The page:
The offence categories, for which there were increases between 2001 and 2002 in numbers of incidents recorded, included sexual assault (6%) and assault (5%). Manslaughter (29%) and murder (2%) also increased, but a 21% decrease in the number of victims of driving causing death and a 14% decrease in attempted murders resulted in an overall decrease in victims for the homicide and related offences category.

The assault victimisation rate increased by 44% from 563 to 810 per 100,000 population between 1995 and 2002. Assault was the only offence category to show a consistently increasing trend in the rate of victimisation over this period. The sexual assault victimisation rate increased from 69 to 91 per 100,000 population between 1993 and 2002 and was at its highest level since the commencement of the collection in 1993. In contrast, murder, attempted murder and manslaughter victimisation rates remained fairly stable over this period and were 2 per 100,000 population, 2 per 100,000 population and less than 1 per 100,000 population respectively in 2002.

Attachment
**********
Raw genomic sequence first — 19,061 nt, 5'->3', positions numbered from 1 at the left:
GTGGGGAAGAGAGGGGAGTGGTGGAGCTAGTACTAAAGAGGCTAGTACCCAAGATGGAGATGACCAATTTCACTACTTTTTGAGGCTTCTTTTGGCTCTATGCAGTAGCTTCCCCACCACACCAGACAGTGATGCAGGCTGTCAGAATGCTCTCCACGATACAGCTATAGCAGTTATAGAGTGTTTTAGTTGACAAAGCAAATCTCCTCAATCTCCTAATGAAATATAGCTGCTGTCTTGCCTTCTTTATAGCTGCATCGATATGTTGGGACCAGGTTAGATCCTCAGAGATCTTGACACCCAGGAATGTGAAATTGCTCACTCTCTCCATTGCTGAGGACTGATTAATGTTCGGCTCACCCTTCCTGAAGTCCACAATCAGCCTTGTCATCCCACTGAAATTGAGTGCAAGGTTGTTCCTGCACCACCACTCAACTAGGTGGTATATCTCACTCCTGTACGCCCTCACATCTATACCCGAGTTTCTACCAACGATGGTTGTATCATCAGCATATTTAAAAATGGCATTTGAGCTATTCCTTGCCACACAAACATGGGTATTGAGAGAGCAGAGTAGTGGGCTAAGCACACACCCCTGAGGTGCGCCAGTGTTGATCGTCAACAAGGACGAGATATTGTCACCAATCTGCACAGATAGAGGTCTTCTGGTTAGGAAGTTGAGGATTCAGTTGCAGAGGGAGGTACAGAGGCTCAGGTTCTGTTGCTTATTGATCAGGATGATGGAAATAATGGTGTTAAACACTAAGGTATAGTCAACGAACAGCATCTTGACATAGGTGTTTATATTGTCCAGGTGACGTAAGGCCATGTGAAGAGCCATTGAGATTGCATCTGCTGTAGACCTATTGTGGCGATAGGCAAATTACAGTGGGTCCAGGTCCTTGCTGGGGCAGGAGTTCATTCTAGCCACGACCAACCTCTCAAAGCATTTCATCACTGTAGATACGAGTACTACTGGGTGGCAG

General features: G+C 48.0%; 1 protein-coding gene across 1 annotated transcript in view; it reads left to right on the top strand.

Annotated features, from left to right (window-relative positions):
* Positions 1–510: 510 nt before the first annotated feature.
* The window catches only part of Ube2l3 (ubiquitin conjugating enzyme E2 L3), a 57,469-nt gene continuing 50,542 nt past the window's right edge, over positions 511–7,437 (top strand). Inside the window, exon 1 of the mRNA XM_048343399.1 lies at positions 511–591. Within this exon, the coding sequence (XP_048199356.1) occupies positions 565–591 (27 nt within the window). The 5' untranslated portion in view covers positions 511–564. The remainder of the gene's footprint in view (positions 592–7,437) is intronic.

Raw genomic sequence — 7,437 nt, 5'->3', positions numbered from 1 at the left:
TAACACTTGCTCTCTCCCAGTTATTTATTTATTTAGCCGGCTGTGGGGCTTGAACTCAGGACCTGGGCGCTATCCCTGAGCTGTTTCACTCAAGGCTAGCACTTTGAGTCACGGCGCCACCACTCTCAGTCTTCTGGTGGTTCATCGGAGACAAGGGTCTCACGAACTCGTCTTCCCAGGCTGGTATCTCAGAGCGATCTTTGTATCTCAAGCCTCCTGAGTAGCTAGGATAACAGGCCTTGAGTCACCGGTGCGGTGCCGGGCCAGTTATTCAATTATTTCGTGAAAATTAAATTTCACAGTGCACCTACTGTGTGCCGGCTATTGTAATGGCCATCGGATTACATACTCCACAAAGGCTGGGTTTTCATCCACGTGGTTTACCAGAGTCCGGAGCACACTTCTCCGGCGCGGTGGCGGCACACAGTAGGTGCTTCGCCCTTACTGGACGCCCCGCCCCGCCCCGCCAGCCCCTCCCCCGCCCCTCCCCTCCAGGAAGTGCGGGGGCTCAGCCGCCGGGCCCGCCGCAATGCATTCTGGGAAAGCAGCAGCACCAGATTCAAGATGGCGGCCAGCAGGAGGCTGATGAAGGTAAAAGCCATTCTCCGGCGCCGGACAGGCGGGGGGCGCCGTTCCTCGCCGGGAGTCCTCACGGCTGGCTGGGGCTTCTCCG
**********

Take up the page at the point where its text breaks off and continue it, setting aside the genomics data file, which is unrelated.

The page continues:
VICTIM CHARACTERISTICS

Sex of Victim

Males were more likely than females to be victims, for which a report to police was recorded, of robbery (70% of victims were male), blackmail/extortion (69%), attempted murder (66%), driving causing death (62%), murder (60%) and assault (57%). Females were more likely to be the victims of sexual assault (80%) and kidnapping/abduction (62%).


Age of victim

Persons aged 24 years or less comprised the majority of recorded victims of sexual assault (72% were aged 24 years or less), kidnapping/abduction (64%) and robbery (51%), while they comprised less than 1 in 4 victims of blackmail/extortion (23%) and murder (24%).